the point will be picked off by XI.
Defending Cross Court Skip
The rule on any skip pass to the other side of the floor is that the
closest player covers the player with the ball.
The pass is complete from the corner.
X4 would be the closest defender to the ball, so he or she would cover
X3 goes from low post to low post and X5 would become the hoop
X2 retreats to the middle to provide any help that is needed and XI
would deny the pass to the point.
This diagram shows the initial entry pass as seen in Diagram 2, but
here you have an offensive player
on the high post. In this case - just as in Diagram 2 - when the ball
is passed to the wing, X2 sprints out to defend and XI drops down to
play the offensive player in the high post.
This leaves the point guard alone, the theory being that he or she
can't harm you being that far from the basket. If the offensive wing
player with the ball takes a dribble, X3 comes out to defend and
double-teams with X2. XI, who's denying the high post, can anticipate a
pass back to the point and go for the steal.
At this point, if the ball is passed from the wing to the corner, X5
sprints out and plays the corner player. X3 "X-cuts" and goes to defend
the block area and X4 becomes the hoop defender. X4 and XI are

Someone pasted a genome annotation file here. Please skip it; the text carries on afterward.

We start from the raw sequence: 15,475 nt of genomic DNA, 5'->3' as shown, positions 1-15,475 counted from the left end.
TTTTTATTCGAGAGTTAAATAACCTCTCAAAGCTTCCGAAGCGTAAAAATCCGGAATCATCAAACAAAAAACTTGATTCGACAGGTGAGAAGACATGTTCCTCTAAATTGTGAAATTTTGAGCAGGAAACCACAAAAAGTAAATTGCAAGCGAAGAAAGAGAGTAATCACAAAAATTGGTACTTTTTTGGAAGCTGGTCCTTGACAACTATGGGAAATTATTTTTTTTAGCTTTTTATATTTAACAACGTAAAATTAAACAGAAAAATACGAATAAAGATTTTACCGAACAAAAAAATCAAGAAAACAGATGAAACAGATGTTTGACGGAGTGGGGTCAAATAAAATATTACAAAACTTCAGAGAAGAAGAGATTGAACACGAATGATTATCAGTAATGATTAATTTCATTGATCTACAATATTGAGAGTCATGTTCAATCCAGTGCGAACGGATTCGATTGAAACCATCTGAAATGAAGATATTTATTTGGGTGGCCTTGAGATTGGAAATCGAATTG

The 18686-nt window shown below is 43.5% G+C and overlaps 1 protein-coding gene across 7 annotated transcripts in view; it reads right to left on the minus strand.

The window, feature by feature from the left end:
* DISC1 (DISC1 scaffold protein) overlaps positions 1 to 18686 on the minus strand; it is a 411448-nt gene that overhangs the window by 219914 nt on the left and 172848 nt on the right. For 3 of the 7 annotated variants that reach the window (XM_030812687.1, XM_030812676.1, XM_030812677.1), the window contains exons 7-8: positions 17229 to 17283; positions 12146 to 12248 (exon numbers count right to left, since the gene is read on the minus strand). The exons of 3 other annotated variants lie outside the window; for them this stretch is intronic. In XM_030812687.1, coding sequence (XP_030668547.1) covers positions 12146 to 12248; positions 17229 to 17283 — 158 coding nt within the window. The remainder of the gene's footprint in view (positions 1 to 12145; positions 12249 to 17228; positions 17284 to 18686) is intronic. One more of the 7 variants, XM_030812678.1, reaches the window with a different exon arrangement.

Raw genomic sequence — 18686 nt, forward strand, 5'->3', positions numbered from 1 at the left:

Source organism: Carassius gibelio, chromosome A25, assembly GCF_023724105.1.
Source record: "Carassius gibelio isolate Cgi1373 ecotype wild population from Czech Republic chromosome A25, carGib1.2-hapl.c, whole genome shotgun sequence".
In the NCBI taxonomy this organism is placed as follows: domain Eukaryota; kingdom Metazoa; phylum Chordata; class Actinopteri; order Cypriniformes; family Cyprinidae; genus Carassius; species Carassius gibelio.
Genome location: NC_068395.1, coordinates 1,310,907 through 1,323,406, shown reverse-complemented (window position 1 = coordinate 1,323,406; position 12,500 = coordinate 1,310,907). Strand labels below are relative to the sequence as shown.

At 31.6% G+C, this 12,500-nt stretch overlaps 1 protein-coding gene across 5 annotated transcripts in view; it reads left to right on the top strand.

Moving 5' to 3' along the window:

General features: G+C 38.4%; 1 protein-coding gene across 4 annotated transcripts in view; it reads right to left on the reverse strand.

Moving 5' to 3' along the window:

responsible for stealing anything thrown cross court from the block
area and higher. This may seem like a lot of area to cover, but
Tarkanian believed that if your defenders are playing good, hard-nosed
defense, the only pass that will be thrown is one high in the air that
X4 and XI have a great chance for a steal.
Amoeba vs. Two-Guard Front
Some offenses try to beat the amoeba by utilizing a two-guard front.
If the offense plays a two-guard front, XI and X2 match-up with the
guards. If the offensive team puts
a player at the high post, X5 comes up and guards behind. This
encourages the offense to make a pass into the high post, which is what
you want to happen.
If the ball is passed into the high post, XI and X2 immediately double
down and create a triple team at the high post. This may cause the
high-post player with the ball to panic and either give up his dribble
or throw an errant pass. X3 and X4 anticipate any passes into their
areas and go for the easy steal.
Beating the Triple-Team
If the triple-team in the high-post area fails and the high-post player
manages to get a pass to either the wing or the corner areas,
your defenders react accordingly.
When the ball is passed to the wing from the post, XI retreats to the
high-post area and denies the post. X2 plays the wing player and X3
denies the pass to the corner or encourages a pass and gets a trap or
steal in the corner. X2 may sprint down and double-team the corner
player, depending on the game situation. X4 becomes the hoop defender
and X5 guards the low post.
XI, who's playing the post, must anticipate passes to the point from
the corner, the wing and cross court. This is one of the reasons why
it's critical that XI and X2 be your quickest players. XI and X2 must
always be alert and have the ability to anticipate defensively. If the
ball is passed to the corner from the post or wing, X3 sprints out to
play the corner player, X5 drops to the low-post area and X4 becomes
the hoop defender.
XI denies the post and X2 denies the pass back to the wing from the
corner or encourages the pass and looks to make a steal. A pass from
the corner to the point weak-side guard can be picked off by XI and
taken the other way for an easy layup.